ON THE balcony of the players’ enclosure, a familiar figure moved from one television interview to the next with the grace he hopes to display while retaining his Wimbledon crown.
Novak Djokovic was back in SW19 yesterday. Ominously, the champion described himself as “100 per cent prepared” despite having played so little on grass recently.
Djokovic has stayed out of the spotlight since his surprise final defeat in four sets to Stan Wawrinka at Roland Garros. So much so that he was described as emerging from hiding yesterday to fulfil his media responsibilities as defending champion on the eve of The Championships.
He was a vision of hard-to-miss Persil-white immaculateness, even when asked to discuss the dark arts of cheating. There has been a minor kerfuffle ignited by some comments Boris Becker, his coach, made in an interview over the weekend. The German has admitted coaching his charge from the players’ box, something which is forbidden. Djokovic was predictably assured with his reply.
These helpful hints were simply looks of “reassurance and encouragement” rather than hand signals identifying where next to hit his serve. “With all the cameras pointed at him, I think you would already have noticed,” added Djokovic sardonically.
It was always planned he would take some time out after the French Open. It was just that Djokovic hoped to have spent this time basking in the knowledge he had bagged the one Grand Slam title that eluded him, and still does.
He has actually already re-appeared publicly in recent days, having spent the time immediately after his deflating Paris loss recovering in seclusion in Spain. Djokovic then arrived at The Boodles event he routinely plays in prior to Wimbledon by helicopter in the kind of stunt that so often backfires.
Whether it was the real Djokovic who turned up and lost in straight sets to the admittedly up and coming German Alexander Zverev it is difficult to know. It was only an exhibition match after all. But he knows he can ill afford to perform at anything other than top form if he wishes to avoid the ultimate humiliation of being dumped out at the first hurdle today, and on Centre Court.
He faces another German this afternoon in the traditional champion’s 1pm slot – Philipp Kohlschreiber. Djokovic described the No 33-ranked Kohlschreiber as a “very tricky” opponent. He wasn’t trying to exaggerate the challenge faced simply to be polite.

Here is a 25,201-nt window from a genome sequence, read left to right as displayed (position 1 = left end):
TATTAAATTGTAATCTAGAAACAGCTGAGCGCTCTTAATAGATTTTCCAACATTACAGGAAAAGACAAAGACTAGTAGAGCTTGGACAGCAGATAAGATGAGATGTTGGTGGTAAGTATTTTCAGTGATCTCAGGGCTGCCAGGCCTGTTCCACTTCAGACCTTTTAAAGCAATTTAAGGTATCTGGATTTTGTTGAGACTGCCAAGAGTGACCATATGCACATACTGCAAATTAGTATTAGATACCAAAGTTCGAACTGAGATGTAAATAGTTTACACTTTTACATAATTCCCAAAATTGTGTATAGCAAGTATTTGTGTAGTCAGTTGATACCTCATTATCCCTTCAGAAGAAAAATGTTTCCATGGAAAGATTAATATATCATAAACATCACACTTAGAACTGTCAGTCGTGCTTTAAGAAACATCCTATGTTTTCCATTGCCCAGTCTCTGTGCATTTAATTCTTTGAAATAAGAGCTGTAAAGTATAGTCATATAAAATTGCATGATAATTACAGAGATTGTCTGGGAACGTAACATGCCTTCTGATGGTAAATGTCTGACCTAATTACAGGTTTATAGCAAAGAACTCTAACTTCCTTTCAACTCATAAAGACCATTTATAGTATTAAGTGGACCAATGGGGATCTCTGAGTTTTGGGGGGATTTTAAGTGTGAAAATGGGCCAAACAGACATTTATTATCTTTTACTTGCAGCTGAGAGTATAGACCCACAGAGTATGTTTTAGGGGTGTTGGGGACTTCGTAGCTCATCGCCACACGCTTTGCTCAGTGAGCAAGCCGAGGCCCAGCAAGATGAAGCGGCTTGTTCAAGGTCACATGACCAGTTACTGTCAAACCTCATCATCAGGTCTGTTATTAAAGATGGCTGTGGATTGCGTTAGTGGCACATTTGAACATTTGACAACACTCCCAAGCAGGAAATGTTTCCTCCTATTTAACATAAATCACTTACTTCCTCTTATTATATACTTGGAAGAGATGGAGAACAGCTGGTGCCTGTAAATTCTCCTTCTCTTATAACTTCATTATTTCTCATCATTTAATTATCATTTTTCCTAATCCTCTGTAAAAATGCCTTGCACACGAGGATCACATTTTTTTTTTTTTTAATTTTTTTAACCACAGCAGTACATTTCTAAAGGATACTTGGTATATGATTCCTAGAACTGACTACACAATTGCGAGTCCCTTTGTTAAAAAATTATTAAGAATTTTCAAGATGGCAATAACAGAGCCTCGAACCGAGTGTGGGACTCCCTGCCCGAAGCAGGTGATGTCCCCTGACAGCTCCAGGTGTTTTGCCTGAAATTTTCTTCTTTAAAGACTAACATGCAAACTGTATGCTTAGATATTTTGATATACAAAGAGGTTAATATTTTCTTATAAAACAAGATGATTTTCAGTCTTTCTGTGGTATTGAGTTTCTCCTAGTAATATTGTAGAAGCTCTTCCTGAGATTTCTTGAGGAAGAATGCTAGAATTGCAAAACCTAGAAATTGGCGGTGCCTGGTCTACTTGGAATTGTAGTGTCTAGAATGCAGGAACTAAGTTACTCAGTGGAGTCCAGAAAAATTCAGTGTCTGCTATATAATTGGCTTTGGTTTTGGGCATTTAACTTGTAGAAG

The unpredictable German is a very real and present danger in a draw that has proved unkind to the champion. Djokovic hasn’t allowed himself to look deeper into the tournament. “Well, if you see Kohlschreiber in the first round, I think you have where it is – one match at a time,” he smiled.
It is the first time he had returned as a defending champion. “Obviously I am excited to be part of the biggest, most important tournament in the world again,” he said. “And to play the first match on the Centre Court, it’s a privilege and an honour.”
As for Andy Murray, who he was beaten by in the final two years ago, he will face his long-time rival in the final or not at all. There was no specific mention of Murray in Djokovic’s press conference yesterday, or even Roger Federer, another great rival for the title. But the Serb did labour a point about having “a special connection” to Wawrinka.
Of all the grand slam final opponents he has faced, Djokvoic reckoned this Swiss adversary was the one who treated him with the greatest respect. Perhaps he could afford to given he was the victor.
“I felt something I have never felt before in any grand slam final with any of my rivals that I played against before, this connection with Stan,” said Djokovic. “It was a really tough match but when the match was over, I felt something very special. I thought we shared these unique moments on the court and we showed to the world that we fight for the biggest title, we still have respect for each other and appreciation.
“The way we greeted each other at the net, then after when he came to my bench, I appreciate it very much,” he added. “I think that shows his greatness as well. It is the way it is supposed to be.”
Whether or not this was a slight at Federer or even Murray, with whom relations have deteriorated in recent years, only he knows. But it was a point he seemed at great pains to make since it was contained in the reply to an innocuous question about how long it had taken to get defeat in Paris out of his system.
Clearly, Djokovoic is also alert to some of the publicity regarding Becker’s latest book, in which he focuses on his association with Wimbledon. Or perhaps he has simply spent some of his downtime since Roland Garos reading his coach’s recently published tome.
In Boris Becker’s Wimbledon, the author has some things to say on the relationship between some of today’s greatest players, complaining that they tend to appear to get on when in reality they don’t like each other. Djokovic and Federer, for example, are reported to be far from fast friends but maintain a cordial relationship for appearances’ sake. According to Becker, at least.
It wasn’t like this in his day, when players did not have to pay heed to political correctness. If they didn’t like each other, it showed, claimed Becker. It is actually possible to wonder whether his coach is being more hindrance than help to Djokovic, who spent much of his press briefing yesterday clearing up after Becker. Djokovic described this view of current rivalries as “a wrong connotation”.
It was also erroneous, he added, to try and create a “tense relationship” between the players if none exists. And then he was off. He does after all have some work to do.